And as for drawing like that... Putting in too much detail gives me anxiety. All those little tiny lines... I kind of want to just strip away everything unnecessary down to the bare minimum, but I don't have the skill to really pull it off yet. Jaime Hernandez said something like that in an interview once, that one day he would like, simplify his style down so much that he would just be drawing a circle and a square or something like that. I want to do the same sort of thing with my art -- simplify it down to all but this like ultimate squiggle that makes you feel and understand everything I want to express. Buuuuut, that's nowhere in the near future for me, at any rate.

CBR: You majored in sequential art at the Savannah College of Art and Design. What was the experience like for you?

LOTT: Looking back, the way I feel about it is... it was college. That's pretty much how I feel about high school, too. It was high school. There were good parts and there were bad parts.

I learned a lot at SCAD. It gave me a lot of time to concentrate on art. It gave me focus and demanded that I keep working every day. If I hadn't gone to college, I might have just fizzled out artistically.

I definitely learned a lot of the basic art stuff. I hadn't really drawn many comic pages before I came to college, so I learned a lot about the construction and technical aspects of comics. It helped me learn to see the form in a different way; I learned to look at comics with more of an artist's eye. Now whenever I read a comic, I can't help but study it in a way, too. I appreciate certain things a lot more.

Of course, the other side of that is that it's left me with a lot of hang-ups about technical things. Perspective, anatomy, and photo-reference are all well and good, but you can get a bit obsessed with things being exactly, "correct." I don't think it's too uncommon... It's just something I have to learn to get over.

CBR: For so many young artists their early works are largely autobiographical. The main character of your book is a young female art student. Just for the record, are you or have you ever been friends with a ghost?

LOTT: Heh... No, no. Also, just for the record, Janet isn't my comic book counterpart. If Festering Romance is in any way autobiographical, it's because each of the characters comes from a different part of my personality, only exaggerated. The events themselves are fictional though.

CBR: So where did the idea for Festering Romance come from?

LOTT: I don't remember specifically how I came up with the concept... It was about 5 years ago or so, after all. I came up with the original pitch for a class assignment. We had to create a pitch packet to mail to a comics company, and then actually mail it to the company. The idea I came up with was the basis for Festering Romance (or "Exorcism Therapy," as I called it back then). I eventually got a letter back from the company I sent it to telling me that the character designs and synopsis looked interesting, but they needed to see more, like comic pages and stuff like that. I wasn't really that serious about the pitch back then and just never followed up.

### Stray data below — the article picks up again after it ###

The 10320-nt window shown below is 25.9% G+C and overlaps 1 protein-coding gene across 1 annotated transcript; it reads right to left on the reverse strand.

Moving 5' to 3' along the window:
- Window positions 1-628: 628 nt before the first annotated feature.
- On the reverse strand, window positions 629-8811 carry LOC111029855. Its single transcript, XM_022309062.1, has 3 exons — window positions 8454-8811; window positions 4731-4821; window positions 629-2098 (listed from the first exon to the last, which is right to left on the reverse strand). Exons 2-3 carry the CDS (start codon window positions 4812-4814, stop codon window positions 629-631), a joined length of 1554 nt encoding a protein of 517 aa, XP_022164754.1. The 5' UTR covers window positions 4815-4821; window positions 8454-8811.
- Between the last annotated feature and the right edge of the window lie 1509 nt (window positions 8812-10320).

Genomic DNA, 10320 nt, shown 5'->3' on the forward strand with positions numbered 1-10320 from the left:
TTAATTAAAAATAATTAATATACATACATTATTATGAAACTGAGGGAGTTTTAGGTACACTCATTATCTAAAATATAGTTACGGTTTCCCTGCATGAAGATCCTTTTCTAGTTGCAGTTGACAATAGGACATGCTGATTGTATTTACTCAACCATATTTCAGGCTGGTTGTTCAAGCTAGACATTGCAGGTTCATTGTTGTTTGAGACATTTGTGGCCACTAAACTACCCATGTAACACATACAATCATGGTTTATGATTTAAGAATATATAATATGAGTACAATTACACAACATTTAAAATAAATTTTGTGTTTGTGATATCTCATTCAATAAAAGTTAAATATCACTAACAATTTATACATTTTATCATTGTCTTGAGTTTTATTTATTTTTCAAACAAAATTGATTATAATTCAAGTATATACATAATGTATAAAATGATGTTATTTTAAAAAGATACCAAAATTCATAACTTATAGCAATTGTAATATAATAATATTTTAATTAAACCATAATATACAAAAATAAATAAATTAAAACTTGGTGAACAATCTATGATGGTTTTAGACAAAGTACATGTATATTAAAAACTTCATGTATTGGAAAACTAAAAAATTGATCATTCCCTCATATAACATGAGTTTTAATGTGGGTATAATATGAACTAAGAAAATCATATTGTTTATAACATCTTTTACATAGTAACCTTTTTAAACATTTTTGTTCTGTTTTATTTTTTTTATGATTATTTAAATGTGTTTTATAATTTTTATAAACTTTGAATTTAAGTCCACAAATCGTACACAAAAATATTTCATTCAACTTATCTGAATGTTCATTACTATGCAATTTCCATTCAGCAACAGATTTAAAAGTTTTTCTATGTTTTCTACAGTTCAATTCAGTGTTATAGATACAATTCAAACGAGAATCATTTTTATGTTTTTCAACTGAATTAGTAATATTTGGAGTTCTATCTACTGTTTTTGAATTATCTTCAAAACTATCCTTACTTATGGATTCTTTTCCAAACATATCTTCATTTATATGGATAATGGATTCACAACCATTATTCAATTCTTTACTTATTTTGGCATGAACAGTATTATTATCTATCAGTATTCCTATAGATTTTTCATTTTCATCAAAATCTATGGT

The story in the book now is almost completely different from that original pitch. For instance, in the original pitch, Derek was the main character and Janet had psychic powers. Later, I switched it around so that Janet became the main character and there's no psychic element. Everything was basically reworked in the very early stages of production because a lot of the stuff didn't really make sense in terms of a long-format script.

My editor didn't know about all the changes for a while, so at first he was worried that the story would be too close to this movie that was coming out during production, "Over Her Dead Body," but it didn't end up being anything like that (thank god). I actually went and saw that movie, totally nerve-wracked that my book might be an accidental duplicate, but no... No no no.

CBR: Where did the title come from? It is a great supernatural romance title.

LOTT: I just kind of came up with the title on the spot when I was putting together pitches for Oni... I wanted it to sound all "ghost-y" and play up the romance element. The title I had on the original pitch was, "Exorcism Therapy," which still fits in a lot of ways, but I think "Festering Romance" sounds zippier, y'know?

CBR: How did you end up at Oni Press?

LOTT: At SCAD, every year they hold an Editor's Day where a lot of comic editors come down and give students portfolio reviews. It's a pretty big deal in the department, and it's a big opportunity when you're looking to work in comics... I first went during my Junior year, thinking like, "YES, I shall learn from these editors and get criticism and stuff!" I was pretty optimistic, but not expecting much since you don't usually hear about many people being hired.

To see an editor, you have to fill out a form listing what editors you specifically want to see, so I picked Oni as my first choice. I had it in my head that my work would best fit Oni, Slave Labor, or Tokyopop in terms of companies I was familiar with, but I wanted to work with Oni the most. So anyway, I went to see Oni, and James Lucas Jones gave me some pointers and told me he'd like to see my Senior project when I was finished with it.

So, I went to see him again the next year when I had finished my Senior project. That year, I was totally not confident and had a ton of graduation-joblessness anxiety, but then James asked me to pitch. I was like, "DEAR GOD THIS IS MY CHANCE," and sent him pitches the next day. And thus, "Festering Romance".

CBR: So what's next for Renee Lott? Having just completed this epic, it must have taken a lot energy. Are you ready for another?

LOTT: Well, when I first pitched Festering Romance, I had a few other ideas I was also interested in pursuing, so while I was working on this book I was also developing one of the other stories. I'm not sure what's really going to happen with that, so I don't really want to set too much in stone yet. I do know that it would have to be executed as more of a series, so not just another one shot if I continue to pursue that idea. In all honesty though, anything could happen.